Tuesday, May 31, 2011


Our town's Memorial Day parade makes a few stops along its short route: at the Veteran's Park to dedicate a wreath, at the graveyard to listen to elderly soldiers graciously mourn the boys left behind so many decades ago. And we sing the national anthem and recite the pledge of allegiance. Our parade, by the end, has swelled way beyond it's beginning numbers; townspeople walk behind the parade proper and gather people faster than polyester gathers lint.

My family fell behind after the cemetery ceremony. It was hot. One of us is three and too stubborn to be carried very far. We sat in the shade, we shared a lollipop. We found this: an oak tree growing out of an oak stump. The initial seed was probably an accident but evidence of tending could be found in the few dead daffodil stalks planted around the wispy trunk, the potting soil heaped into the rotted cavity of the old tree. I'm not a religious person (though spiritual, in a may-the-force-be-with-you kind of way) and I've never read the bible except for a few perusings in hotel rooms, but I know there's that whole rebirth theme running through it, right? And here was rebirth in such an obvious form. Stump, sapling.

“I don't want to die,” moans B at odd moments. His knowledge of death is both limited and vast. I wish I could tell him about a heaven, about meeting those we love who've died before us. I wish I could describe a grandfatherly guy dressed in silver robes who will bake us cookies and pour us milk upon our arrival. I wonder if this is why people sometimes turn to religion after having babies: an immediate set of explanations. My explanations, though, happen in terms of compost. “When we die we turn to dirt,” I tell B. “And then flowers grow out of the dirt.”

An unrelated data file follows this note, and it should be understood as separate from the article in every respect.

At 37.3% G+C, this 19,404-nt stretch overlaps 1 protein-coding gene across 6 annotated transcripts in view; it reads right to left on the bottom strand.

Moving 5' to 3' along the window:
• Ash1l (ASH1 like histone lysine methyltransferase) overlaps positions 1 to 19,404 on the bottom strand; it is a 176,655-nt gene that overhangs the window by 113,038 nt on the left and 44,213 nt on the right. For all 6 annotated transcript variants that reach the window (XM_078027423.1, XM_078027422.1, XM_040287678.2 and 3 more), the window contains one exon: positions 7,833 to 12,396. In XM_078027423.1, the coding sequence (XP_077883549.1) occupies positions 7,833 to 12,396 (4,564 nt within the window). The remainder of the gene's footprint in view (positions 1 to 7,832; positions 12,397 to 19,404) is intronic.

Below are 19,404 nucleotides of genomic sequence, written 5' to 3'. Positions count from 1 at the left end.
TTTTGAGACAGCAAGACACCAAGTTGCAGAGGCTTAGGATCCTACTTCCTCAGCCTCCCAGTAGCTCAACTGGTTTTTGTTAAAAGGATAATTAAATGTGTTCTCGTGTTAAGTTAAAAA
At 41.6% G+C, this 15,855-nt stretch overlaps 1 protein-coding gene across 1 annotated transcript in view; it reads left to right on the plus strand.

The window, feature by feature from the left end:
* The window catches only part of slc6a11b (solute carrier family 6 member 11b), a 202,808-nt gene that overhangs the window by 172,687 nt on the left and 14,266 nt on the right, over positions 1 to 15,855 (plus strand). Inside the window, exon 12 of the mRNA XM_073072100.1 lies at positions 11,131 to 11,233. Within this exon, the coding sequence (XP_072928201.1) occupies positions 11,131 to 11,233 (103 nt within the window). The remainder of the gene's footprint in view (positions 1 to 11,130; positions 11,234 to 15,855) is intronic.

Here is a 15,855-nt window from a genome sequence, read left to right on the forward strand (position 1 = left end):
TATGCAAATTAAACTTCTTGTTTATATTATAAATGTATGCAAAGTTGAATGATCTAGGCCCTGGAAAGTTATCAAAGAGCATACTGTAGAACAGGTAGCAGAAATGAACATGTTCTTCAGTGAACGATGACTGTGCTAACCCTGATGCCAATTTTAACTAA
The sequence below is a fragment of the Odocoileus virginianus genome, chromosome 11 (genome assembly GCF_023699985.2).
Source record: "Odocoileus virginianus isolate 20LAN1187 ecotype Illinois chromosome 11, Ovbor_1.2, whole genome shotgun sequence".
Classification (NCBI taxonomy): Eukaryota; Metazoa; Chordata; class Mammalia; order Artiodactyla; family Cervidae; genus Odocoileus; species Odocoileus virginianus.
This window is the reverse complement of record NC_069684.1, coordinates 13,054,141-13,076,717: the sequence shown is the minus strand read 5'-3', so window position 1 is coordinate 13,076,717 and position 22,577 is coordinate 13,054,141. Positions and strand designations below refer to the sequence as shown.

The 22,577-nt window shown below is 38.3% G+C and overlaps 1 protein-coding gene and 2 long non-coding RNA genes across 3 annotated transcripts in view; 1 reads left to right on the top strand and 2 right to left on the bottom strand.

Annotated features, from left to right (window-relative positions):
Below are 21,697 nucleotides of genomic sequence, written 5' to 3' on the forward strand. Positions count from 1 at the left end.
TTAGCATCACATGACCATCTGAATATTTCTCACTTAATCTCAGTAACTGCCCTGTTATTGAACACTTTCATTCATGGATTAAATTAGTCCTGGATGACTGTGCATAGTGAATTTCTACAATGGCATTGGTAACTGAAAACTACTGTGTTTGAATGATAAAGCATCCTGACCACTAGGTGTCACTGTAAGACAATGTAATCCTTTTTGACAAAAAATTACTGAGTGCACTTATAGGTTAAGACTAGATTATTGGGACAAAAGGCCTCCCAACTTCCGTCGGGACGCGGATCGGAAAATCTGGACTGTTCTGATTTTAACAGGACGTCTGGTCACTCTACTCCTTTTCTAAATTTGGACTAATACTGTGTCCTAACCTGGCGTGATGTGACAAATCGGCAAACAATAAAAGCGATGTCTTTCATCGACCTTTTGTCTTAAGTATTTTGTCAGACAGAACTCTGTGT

At the cemetery, B knocked on the door to a mausoleum. “Only dead people in there,” I told him, before I could consider the implications and slap a hand over my own mouth. But he took it in stride. He probably thought it was some sort of walled, doored garden, all those dead people stacked up, turning to dirt, sprouting fleshy mushrooms and pallid moonflowers.

Maybe this is our religion: everything grows, everything dies, and it's very sad but also very necessary because there isn't much room. Everything has its turn. Sometimes an oak tree grows twice.

I’m amazed at the power of sights, sounds and smells to snap you back to the past, instantly. On the stereo this week in heavy rotation is an Elizabeth Mitchell CD. Every time I hear her rendition of “Three is a Magic Number,” a song near and dear to my mommy heart, I am once again a small child in front of the TV watching Schoolhouse Rock. Yet a strange thing happens when she gets to the lines: Faith, Hope and Charity. Somehow my brain starts to supply another set of lyrics and I start singing “Where Charity and Love Prevail.” It’s as if the words to this hymn are lodged in my brain. I can sing what I imagine to be all of the verses, no hymnal required.